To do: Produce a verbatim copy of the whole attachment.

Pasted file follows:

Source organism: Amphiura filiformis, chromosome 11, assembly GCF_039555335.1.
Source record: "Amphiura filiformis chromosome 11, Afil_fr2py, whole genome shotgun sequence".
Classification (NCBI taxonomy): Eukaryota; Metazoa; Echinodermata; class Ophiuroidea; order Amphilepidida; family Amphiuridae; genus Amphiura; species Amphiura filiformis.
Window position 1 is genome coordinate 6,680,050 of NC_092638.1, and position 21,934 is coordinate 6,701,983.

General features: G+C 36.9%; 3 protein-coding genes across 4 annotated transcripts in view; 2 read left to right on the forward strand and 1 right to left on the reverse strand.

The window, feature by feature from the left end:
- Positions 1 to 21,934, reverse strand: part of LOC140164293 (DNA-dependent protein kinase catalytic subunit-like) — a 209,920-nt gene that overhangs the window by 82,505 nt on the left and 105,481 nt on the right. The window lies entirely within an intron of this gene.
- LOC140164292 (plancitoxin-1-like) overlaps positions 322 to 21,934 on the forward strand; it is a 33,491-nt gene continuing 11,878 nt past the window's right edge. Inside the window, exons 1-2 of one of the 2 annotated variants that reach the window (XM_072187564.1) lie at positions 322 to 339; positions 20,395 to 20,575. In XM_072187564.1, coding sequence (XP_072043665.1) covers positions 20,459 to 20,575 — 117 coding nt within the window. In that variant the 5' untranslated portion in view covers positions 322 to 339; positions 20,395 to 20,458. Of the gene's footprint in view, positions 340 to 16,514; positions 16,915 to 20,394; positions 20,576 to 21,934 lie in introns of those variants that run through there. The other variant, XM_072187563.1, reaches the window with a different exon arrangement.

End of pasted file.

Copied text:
Source organism: Amphiura filiformis, chromosome 11, assembly GCF_039555335.1.
Source record: "Amphiura filiformis chromosome 11, Afil_fr2py, whole genome shotgun sequence".
Classification (NCBI taxonomy): Eukaryota; Metazoa; Echinodermata; class Ophiuroidea; order Amphilepidida; family Amphiuridae; genus Amphiura; species Amphiura filiformis.
Window position 1 is genome coordinate 6,680,050 of NC_092638.1, and position 21,934 is coordinate 6,701,983.

General features: G+C 36.9%; 3 protein-coding genes across 4 annotated transcripts in view; 2 read left to right on the forward strand and 1 right to left on the reverse strand.

The window, feature by feature from the left end:
- Positions 1 to 21,934, reverse strand: part of LOC140164293 (DNA-dependent protein kinase catalytic subunit-like) — a 209,920-nt gene that overhangs the window by 82,505 nt on the left and 105,481 nt on the right. The window lies entirely within an intron of this gene.
- LOC140164292 (plancitoxin-1-like) overlaps positions 322 to 21,934 on the forward strand; it is a 33,491-nt gene continuing 11,878 nt past the window's right edge. Inside the window, exons 1-2 of one of the 2 annotated variants that reach the window (XM_072187564.1) lie at positions 322 to 339; positions 20,395 to 20,575. In XM_072187564.1, coding sequence (XP_072043665.1) covers positions 20,459 to 20,575 — 117 coding nt within the window. In that variant the 5' untranslated portion in view covers positions 322 to 339; positions 20,395 to 20,458. Of the gene's footprint in view, positions 340 to 16,514; positions 16,915 to 20,394; positions 20,576 to 21,934 lie in introns of those variants that run through there. The other variant, XM_072187563.1, reaches the window with a different exon arrangement.